Introduction to Wet Collodion Photography Workshop


I had to move this workshop date to 25-26 February, a week later.


Dead Sunflowers: Ghost Dance

"Dead Sunflowers: Sand Creek Massacre Site" 1864
From The Ghost Dance Project - copyright Quinn Jacobson​
Whole Plate Albumen print  from a Wet Collodion Negative 
Confrontation with White invaders of Arapaho territory intensified rapidly after the discovery of gold near Denver in 1858. Many bands traditionally wintered in the sheltered Denver/Boulder area. A treaty in 1861 attempted to remove the southern branch of the Tribe to a small area along the Arkansas River, but the treaty was never ratified by representatives of the Tribe. As conflict turned violent, a peaceful band of Arapaho and Cheyenne camped along Sand Creek in southeastern Colorado in 1864. They were attacked without warning, despite white flags of truce, and brutally massacred by Colorado militia. The Sand Creek Massacre touched off widespread conflict throughout 1864-65. Treaties were finally signed in 1867 and 1869 which resulted in the Southern Arapaho moving to west-central Oklahoma, where they remain to this day.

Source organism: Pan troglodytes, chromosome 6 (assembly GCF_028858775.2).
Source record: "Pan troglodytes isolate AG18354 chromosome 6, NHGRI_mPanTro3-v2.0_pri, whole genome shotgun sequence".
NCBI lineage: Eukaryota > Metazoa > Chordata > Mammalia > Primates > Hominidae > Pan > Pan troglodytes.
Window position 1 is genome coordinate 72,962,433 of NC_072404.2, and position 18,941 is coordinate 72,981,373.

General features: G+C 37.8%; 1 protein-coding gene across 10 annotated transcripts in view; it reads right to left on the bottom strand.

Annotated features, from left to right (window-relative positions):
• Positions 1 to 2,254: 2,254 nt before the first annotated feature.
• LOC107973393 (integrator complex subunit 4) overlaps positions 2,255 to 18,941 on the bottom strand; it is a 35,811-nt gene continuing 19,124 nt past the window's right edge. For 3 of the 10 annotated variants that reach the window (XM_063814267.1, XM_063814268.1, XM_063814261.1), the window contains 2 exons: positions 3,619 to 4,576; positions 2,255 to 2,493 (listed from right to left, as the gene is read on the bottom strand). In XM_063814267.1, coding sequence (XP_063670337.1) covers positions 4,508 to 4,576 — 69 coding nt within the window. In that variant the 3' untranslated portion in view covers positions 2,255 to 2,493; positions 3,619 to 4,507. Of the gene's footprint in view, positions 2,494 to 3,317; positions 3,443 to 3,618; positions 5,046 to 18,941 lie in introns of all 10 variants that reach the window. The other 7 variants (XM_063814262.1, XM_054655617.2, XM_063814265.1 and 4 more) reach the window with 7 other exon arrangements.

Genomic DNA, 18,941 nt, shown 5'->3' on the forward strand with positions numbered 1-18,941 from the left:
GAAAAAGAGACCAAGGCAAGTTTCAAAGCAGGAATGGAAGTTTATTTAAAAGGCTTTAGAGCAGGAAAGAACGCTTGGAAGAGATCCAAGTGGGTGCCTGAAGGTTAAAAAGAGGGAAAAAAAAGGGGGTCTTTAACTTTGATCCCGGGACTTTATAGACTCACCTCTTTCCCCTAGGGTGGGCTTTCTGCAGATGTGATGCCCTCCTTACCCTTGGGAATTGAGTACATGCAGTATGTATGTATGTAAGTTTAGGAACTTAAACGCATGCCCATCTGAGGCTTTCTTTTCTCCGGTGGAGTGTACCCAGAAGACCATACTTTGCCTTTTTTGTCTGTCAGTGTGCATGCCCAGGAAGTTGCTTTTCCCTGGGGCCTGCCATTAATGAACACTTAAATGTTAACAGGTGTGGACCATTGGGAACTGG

From The Arapaho Project CU Boulder, Colorado


Wet Collodion Workshops for 2017!

Please take a minute to check out the 2017 schedule - if you can fit one of the dates in your calendar/diary, do it! We'd love to have you visit the great state of Colorado and get your hands black!

Be sure to check out what I'm offering in June!!

2017 Workshop Schedule!


Final Wet Collodion Workshops for 2016

My final two workshops for 2016 are posted now. I'm not sure what I'm doing in 2017, but this will close out this year!



Master Photographer Quinn Jacobson Talks About His Craft